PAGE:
Power Over Your Mind

Power Over Your Mind

“You have power over your mind – not outside events.  Realize this, and you will find your strength.”—Marcus Aurelius, Meditations

As the 63rd annual meeting of the American Society of Hematology (ASH) wrapped up this week, I am looking to the future with hope and excitement. I admit my brain is a bit tired from trying to process all the technical data, but I am trying to have power over my mind!

Since I have relapsed twice in my 10 years of living with multiple myeloma, I tend to be very interested in any studies or information pertaining to my options at relapse.  This chart shows that there are many options and combinations available.

This year’s ASH had many updates on key clinical trials. Many of the trials were for heavily pre-treated patients who are running out of options.  My other teammates have summarized this information better than I could.  However, there was one presentation by Dr. Thomas Martin (UCSF Helen Diller Family Comprehensive Cancer Center – San Francisco, CA) with an update on the CARTITUDE-1 trial that got my attention. This is a study of a B cell maturation antigen (BCMA) directed CAR T-cell therapy called Ciltacabtagene autoleucel (cilta-cel) for heavily pre-treated, relapsed/refractory multiple myeloma patients.  When Dr. Martin took the stage, you could see the excitement in his face.  He was excited to present the data but more importantly, I think he was happy to be there, presenting to his colleagues who were able to attend in-person.  

At the International Myeloma Foundation (IMF) Best of ASH presentation, Dr. Brian G.M. Durie (IMF Chairman of the Board) commented that cilta-cel could have FDA approval by the first or second quarter of 2022.  

Last year’s ASH was all virtual.  I watched everyone make their presentations virtually.  And it is just not the same.  Even though we were virtual this year, you could sense the excitement from those who were there in-person during their presentations in front of colleagues. 

For those able to attend this year’s ASH in-person, it must have seemed like a family reunion.  So many doctors tweeting out pictures with friends or colleagues whom they haven’t seen in 2 years.  And all these myeloma doctors and researchers from all over the world work so hard to find ways to treat and hopefully, cure multiple myeloma one day.  I am in awe of what they do, and I am deeply grateful for their dedication.  

Finally, I was amazed by the Support Group Leaders’ participation in the International Myeloma Foundation’s (IMF) ASH team this year.  As I go back and read their blogs, I was amazed at the diversity of the topics. I urge you to take some time to read their blogs.  They are all so very interesting, and all from a slightly different point of view.  That’s what makes us a great team!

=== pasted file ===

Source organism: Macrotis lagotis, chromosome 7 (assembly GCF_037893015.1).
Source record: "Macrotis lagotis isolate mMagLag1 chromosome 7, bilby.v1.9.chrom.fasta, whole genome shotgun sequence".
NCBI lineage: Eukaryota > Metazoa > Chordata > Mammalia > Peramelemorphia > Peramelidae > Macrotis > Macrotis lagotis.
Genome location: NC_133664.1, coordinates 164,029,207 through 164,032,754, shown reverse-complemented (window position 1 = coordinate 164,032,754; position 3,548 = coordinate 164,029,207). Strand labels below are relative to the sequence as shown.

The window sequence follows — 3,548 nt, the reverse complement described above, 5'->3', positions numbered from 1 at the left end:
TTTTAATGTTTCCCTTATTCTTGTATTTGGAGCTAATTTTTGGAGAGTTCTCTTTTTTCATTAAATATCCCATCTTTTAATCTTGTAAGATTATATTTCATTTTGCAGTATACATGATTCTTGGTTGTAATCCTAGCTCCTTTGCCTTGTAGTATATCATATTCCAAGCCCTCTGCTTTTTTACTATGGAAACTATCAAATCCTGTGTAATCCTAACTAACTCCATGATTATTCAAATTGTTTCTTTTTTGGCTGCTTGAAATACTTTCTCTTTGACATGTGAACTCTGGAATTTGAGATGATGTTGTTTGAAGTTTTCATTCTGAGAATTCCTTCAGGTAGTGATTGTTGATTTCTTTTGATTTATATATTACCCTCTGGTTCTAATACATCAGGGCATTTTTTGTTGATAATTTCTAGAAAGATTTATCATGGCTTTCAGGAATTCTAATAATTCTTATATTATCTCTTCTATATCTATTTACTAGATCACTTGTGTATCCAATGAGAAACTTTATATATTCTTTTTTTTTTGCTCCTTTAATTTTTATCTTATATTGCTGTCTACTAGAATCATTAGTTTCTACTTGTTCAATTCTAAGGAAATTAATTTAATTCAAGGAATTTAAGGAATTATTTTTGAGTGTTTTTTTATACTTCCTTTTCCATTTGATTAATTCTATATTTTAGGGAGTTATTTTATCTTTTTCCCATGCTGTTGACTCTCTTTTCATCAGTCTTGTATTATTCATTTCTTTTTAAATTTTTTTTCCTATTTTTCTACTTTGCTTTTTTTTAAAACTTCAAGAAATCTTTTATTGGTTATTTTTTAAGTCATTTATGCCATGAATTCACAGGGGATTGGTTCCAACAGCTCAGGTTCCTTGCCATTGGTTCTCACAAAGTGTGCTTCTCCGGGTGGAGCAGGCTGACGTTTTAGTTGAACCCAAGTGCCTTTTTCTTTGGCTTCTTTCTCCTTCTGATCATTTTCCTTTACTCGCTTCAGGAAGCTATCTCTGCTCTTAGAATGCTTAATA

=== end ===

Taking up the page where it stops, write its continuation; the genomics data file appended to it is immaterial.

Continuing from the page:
Stay well and stay strong!

Sheri Baker, on Twitter @blondie1746 

End of the Line: The IMF’s Best of ASH!

End of the Line: The IMF’s Best of ASH!

Before ASH even started, there were many educational Satellite Symposiums taking place.  The IMF’s program is CME-certified and available online (Adapting Clinical Practice to a Rapidly Changing Therapeutic Landscape in Multiple Myeloma).  This program is one bookend of ASH, with the other being the IMF’s Best of ASH annual webinar.

This year, the IMF held the usual Best of ASH for everyone to register for free and participate in —with a live Q&A with IMF Chairman of the Board Dr. Brian G.M. Durie. Additionally, the IMF Support Group Leaders had a special Zoom room gathering where all the leaders were invited to join and watch the webinar and have an additional Q&A with Dr. Durie.  

Questions ranged from discussion on novel agents and how they are changing treatment for high-risk patients, smoldering multiple myeloma (SMM) and high-risk smoldering multiple myeloma (HRSMM) trials, newly diagnosed multiple myeloma (NDMM) patients and 4 drugs upfront (use the best treatment option available at each stage) and of course, CAR T and bispecifics in relapsed/refractory multiple myeloma (RRMM) and potentially upfront for even better responses.

Dr. Durie presented the highlights from ASH, including six iStopMM (Iceland Screens, Treats, or Prevents Multiple Myeloma) ASH Abstracts, consisting of 4 oral presentations and 2 posters. I’m excited for all the results from this important research, and I am looking forward to additional updates instead of using serum protein electrophoresis (SPEP), or mass spectrometry to measure the myeloma protein as it is so much more sensitive and showing deeper levels of minimal residual disease (MRD) negativity, even at the 10-5 and 10-6!  

I look forward to how this will be interpreted for treatment decisions in the real world.  Another focus I’m watching for is information on DNA genetic sequencing to help determine genetic features that predispose to monoclonal gammopathy of undetermined significance (MGUS) and progression to myeloma. 

When we had the opportunity to be in Iceland to listen to iStopMM updates in 2018 and 2019, the iStopMM team shared insights into the tree; there were a couple that stood out to me:

  • Flow Cytometry – The iStopMM study is employing Next Generation Flow (NGF) cytometry in the care of individuals with MGUS and those who are diagnosed with SMM and MM.  The aim is to be able to use this emerging technology to identify those who will progress to active disease so that their follow-up and treatment can be tailored to them in the future. NGF also gives insights into tumor microenvironment, the cells around the myeloma cells that nurture and support them.  Learning more about this crucial part of myeloma development might open the door to new ways of treating or preventing myeloma in the future.
  • Psychological impact of cancer screening – A part of the iStopMM project is to do deep analysis into the psychological effects of screening for MGUS and how knowing about precursor conditions (that, in most cases, is otherwise harmless) will affect mental health. This information is highly relevant for other cancer screening programs as well.
  • COVID-19 – The iStopMM team just published a paper using iStopMM data and “created a new branch of the tree” to answer pressing questions for individuals with MGUS —there is no increased COVID-19 severity with MGUS (Abstract #154)